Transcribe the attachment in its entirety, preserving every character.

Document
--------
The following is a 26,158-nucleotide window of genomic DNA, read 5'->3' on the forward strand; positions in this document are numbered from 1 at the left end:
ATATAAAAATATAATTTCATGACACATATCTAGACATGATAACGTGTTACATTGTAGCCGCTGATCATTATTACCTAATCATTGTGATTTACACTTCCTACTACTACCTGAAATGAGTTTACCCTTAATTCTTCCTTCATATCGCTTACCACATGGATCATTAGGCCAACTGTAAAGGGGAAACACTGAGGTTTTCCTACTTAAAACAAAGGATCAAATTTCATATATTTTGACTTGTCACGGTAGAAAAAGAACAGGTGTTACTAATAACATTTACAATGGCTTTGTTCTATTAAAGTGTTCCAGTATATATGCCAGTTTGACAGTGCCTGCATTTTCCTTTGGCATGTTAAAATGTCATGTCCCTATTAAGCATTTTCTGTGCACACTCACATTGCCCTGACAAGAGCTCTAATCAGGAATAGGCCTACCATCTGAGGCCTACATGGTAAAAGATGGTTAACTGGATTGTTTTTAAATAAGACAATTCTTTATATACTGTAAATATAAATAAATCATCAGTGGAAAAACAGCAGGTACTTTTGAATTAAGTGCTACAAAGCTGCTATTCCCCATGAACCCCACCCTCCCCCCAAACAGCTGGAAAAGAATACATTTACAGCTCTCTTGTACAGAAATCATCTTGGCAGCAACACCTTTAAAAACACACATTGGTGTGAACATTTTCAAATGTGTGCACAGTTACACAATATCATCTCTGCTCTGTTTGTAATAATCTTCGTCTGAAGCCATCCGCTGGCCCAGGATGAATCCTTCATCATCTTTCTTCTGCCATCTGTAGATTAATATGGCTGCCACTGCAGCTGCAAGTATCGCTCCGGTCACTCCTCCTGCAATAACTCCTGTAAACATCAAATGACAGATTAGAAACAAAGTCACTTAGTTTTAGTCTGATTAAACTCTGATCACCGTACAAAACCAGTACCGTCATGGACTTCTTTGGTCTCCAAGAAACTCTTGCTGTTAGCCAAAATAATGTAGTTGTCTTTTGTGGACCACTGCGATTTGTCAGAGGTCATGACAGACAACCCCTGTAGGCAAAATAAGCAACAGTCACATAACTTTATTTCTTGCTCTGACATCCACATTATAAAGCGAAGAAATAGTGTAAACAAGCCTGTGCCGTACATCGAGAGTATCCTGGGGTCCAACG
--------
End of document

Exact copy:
The following is a 26,158-nucleotide window of genomic DNA, read 5'->3' on the forward strand; positions in this document are numbered from 1 at the left end:
ATATAAAAATATAATTTCATGACACATATCTAGACATGATAACGTGTTACATTGTAGCCGCTGATCATTATTACCTAATCATTGTGATTTACACTTCCTACTACTACCTGAAATGAGTTTACCCTTAATTCTTCCTTCATATCGCTTACCACATGGATCATTAGGCCAACTGTAAAGGGGAAACACTGAGGTTTTCCTACTTAAAACAAAGGATCAAATTTCATATATTTTGACTTGTCACGGTAGAAAAAGAACAGGTGTTACTAATAACATTTACAATGGCTTTGTTCTATTAAAGTGTTCCAGTATATATGCCAGTTTGACAGTGCCTGCATTTTCCTTTGGCATGTTAAAATGTCATGTCCCTATTAAGCATTTTCTGTGCACACTCACATTGCCCTGACAAGAGCTCTAATCAGGAATAGGCCTACCATCTGAGGCCTACATGGTAAAAGATGGTTAACTGGATTGTTTTTAAATAAGACAATTCTTTATATACTGTAAATATAAATAAATCATCAGTGGAAAAACAGCAGGTACTTTTGAATTAAGTGCTACAAAGCTGCTATTCCCCATGAACCCCACCCTCCCCCCAAACAGCTGGAAAAGAATACATTTACAGCTCTCTTGTACAGAAATCATCTTGGCAGCAACACCTTTAAAAACACACATTGGTGTGAACATTTTCAAATGTGTGCACAGTTACACAATATCATCTCTGCTCTGTTTGTAATAATCTTCGTCTGAAGCCATCCGCTGGCCCAGGATGAATCCTTCATCATCTTTCTTCTGCCATCTGTAGATTAATATGGCTGCCACTGCAGCTGCAAGTATCGCTCCGGTCACTCCTCCTGCAATAACTCCTGTAAACATCAAATGACAGATTAGAAACAAAGTCACTTAGTTTTAGTCTGATTAAACTCTGATCACCGTACAAAACCAGTACCGTCATGGACTTCTTTGGTCTCCAAGAAACTCTTGCTGTTAGCCAAAATAATGTAGTTGTCTTTTGTGGACCACTGCGATTTGTCAGAGGTCATGACAGACAACCCCTGTAGGCAAAATAAGCAACAGTCACATAACTTTATTTCTTGCTCTGACATCCACATTATAAAGCGAAGAAATAGTGTAAACAAGCCTGTGCCGTACATCGAGAGTATCCTGGGGTCCAACG